Reading is integral to research. Everyone says that, and it’s true. It’s also true that you need to find ways to read, note and keep track of all that reading. This is in part a question of tools and strategies. But tools and strategies are necessary but not sufficient.
You need to make sense of your reading. This is not just so that you can write short reports for your supervisor and then a literature review. Making sense of the reading is about understanding scholarly conversations – what they are, who is involved, the debates, tensions, silences, assumptions and holes. Making sense of the reading is finding the pleasure in scholarship.
One of the things that can help you in making sense of your reading is a reading journal. A reading journal is not so much a place to keep track of what you’ve read. It’s not a data base. Nor is it a place where you keep the key points that arise from each piece of reading. A reading journal is not a set of summaries. A reading journal is a place to keep track of what you are thinking about what you’ve read.
It’s a place where you can write what that the readings have prompted or provoked.
It’s a place to record questions that you may have about arguments or evidence.
It’s a place to explore ideas, both sensible and off the wall.
It’s a place to speculate about how the readings might come together.
It’s a place to store possible ways to connect the reading to your research.
It’s a place to record key quotations that resonate strongly with you.
It’s a place where you can write about the things you don’t understand and the things you want to know more about.
It’s a place to contain the curiosities, excitement, anxieties that the reading provokes.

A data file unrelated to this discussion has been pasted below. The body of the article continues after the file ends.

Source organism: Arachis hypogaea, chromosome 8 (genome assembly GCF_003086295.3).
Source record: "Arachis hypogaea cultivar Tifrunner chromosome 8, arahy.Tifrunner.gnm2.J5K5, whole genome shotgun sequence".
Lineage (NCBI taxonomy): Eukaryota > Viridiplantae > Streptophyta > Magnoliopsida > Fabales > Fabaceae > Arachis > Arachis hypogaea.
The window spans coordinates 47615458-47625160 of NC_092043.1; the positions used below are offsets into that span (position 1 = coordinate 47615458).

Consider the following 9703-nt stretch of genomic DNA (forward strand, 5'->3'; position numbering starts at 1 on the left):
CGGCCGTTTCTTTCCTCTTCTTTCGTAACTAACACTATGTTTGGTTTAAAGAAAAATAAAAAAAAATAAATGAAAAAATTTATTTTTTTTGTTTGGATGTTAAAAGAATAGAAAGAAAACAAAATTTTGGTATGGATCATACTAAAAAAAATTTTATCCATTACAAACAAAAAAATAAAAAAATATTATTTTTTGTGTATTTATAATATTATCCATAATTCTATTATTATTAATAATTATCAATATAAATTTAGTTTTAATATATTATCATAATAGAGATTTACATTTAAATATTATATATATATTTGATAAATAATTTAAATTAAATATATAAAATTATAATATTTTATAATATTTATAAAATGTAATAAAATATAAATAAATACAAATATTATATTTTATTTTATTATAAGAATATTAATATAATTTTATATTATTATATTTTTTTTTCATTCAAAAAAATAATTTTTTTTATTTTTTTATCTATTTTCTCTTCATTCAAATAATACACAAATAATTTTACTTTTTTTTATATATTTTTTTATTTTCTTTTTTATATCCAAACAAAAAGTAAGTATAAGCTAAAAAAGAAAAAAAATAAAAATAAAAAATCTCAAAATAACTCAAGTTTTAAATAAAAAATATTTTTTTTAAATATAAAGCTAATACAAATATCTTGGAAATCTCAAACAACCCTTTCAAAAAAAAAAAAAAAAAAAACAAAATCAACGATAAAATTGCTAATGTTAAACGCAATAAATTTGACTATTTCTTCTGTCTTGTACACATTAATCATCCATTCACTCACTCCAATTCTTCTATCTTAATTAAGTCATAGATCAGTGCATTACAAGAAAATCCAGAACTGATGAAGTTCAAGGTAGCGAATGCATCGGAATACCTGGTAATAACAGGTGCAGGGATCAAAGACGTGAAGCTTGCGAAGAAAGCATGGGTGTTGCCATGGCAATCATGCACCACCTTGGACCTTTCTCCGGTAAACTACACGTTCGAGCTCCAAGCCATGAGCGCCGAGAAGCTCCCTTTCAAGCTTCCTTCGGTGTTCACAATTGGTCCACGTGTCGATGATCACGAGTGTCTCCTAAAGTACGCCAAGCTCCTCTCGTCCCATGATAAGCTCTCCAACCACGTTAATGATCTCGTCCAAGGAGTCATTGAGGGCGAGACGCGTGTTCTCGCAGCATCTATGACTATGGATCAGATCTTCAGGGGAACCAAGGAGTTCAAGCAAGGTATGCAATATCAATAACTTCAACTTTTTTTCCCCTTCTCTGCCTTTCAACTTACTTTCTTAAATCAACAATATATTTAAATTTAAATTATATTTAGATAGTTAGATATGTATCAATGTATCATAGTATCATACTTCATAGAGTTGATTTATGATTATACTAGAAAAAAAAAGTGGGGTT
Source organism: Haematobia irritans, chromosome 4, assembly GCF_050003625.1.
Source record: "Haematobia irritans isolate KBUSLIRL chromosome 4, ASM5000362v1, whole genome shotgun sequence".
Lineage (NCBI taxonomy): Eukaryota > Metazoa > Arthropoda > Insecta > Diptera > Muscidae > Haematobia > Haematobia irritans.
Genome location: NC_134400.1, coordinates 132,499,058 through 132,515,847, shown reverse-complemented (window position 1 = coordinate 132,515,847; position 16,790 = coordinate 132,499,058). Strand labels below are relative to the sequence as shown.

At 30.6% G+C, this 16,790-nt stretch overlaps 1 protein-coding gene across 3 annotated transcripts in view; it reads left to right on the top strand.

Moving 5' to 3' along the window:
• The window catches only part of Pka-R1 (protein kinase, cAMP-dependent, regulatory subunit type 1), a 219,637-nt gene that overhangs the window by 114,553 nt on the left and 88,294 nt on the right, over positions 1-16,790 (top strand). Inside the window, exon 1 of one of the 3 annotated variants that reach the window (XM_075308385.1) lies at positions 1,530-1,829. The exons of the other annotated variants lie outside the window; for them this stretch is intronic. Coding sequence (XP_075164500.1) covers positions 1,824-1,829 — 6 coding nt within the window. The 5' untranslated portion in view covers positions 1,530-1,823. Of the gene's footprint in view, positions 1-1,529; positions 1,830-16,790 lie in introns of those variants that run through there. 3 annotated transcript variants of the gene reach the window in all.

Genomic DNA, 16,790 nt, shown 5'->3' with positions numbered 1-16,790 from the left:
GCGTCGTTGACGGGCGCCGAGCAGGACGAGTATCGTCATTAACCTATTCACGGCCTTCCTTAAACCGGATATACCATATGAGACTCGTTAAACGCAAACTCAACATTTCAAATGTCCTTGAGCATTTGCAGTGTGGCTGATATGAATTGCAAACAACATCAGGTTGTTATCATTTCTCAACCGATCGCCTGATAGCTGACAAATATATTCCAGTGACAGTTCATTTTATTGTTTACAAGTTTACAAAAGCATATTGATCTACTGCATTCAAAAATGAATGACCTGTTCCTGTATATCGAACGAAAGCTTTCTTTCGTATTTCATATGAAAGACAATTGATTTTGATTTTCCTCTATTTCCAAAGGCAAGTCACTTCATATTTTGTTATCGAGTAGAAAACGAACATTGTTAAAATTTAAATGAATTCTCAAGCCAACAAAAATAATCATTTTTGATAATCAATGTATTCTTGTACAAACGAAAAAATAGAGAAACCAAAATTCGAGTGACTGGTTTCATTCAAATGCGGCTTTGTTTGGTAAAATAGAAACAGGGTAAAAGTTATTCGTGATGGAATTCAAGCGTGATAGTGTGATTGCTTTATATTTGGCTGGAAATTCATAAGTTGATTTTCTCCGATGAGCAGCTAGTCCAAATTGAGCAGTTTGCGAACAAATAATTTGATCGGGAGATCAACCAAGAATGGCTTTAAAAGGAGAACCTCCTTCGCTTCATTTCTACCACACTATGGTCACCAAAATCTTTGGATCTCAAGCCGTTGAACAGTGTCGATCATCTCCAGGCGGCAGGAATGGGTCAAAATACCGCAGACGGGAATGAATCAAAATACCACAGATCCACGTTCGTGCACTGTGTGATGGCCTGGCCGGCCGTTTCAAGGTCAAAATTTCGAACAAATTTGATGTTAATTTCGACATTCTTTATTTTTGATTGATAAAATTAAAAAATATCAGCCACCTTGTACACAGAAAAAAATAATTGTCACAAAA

It’s a place to argue with the authors of the texts you’ve read.
It’s place to see what you can add to the ideas already in the scholarly archive.
A reading journal is about your responses. It’s a way of supporting you to develop response-ability. It’s an aide-memoire and a practice of reflection.
A reading journal can be a digital document, or folder or written by hand in a carefully chosen notebook. Or whatever. No rules. No prescribed formats. What suits you. If your reading journal is digital, it can be hyperlinked to your references or reference library. But it doesn’t have to be. The reading journal is not about being efficient. It’s about thinking. The reading journal might collect together highlighted notes that you make on some pieces. But it ain’t necessarily so – it’s not a database. I know I’ve said that already, but it’s important. A reading journal is an open text.
Think of a reading journal as a writer’s resource book. As a place to experiment with interpreting ideas. As a place to develop your own writer’s voice. A place where you get to decide which and how other writers enter. A place that is not overrun by established researchers.
A reading journal foregrounds your moments of engagement with scholarly thinking. A reading journal can be an important path for being and becoming researcher. Researchers are never the finished article – we are always learning. The PhD simply begins this process. And writing about, from and with our reading is a key to growing our scholarship and ourselves as scholar.
Read it, journal it.
(With thanks to Chris who reminded me recently about the benefits of reading journals.)
Photocredit: Bea Mahon. Sketchbook-011
Pat, thanks so much. I do really appreciate your suggestions.
Reblogged this on A personal blog.
I had never heard of a reading journal as part of the PhD but it sounds like a great idea to process the literature while developing independent ideas about it. I’m definitely going to try it out, thanks!
“Anxieties that the reading provokes” you hit the nail on the head with that comment. I keep things fairly database-like simply for future retrieval. But maybe i should have a dedicated reading journal.
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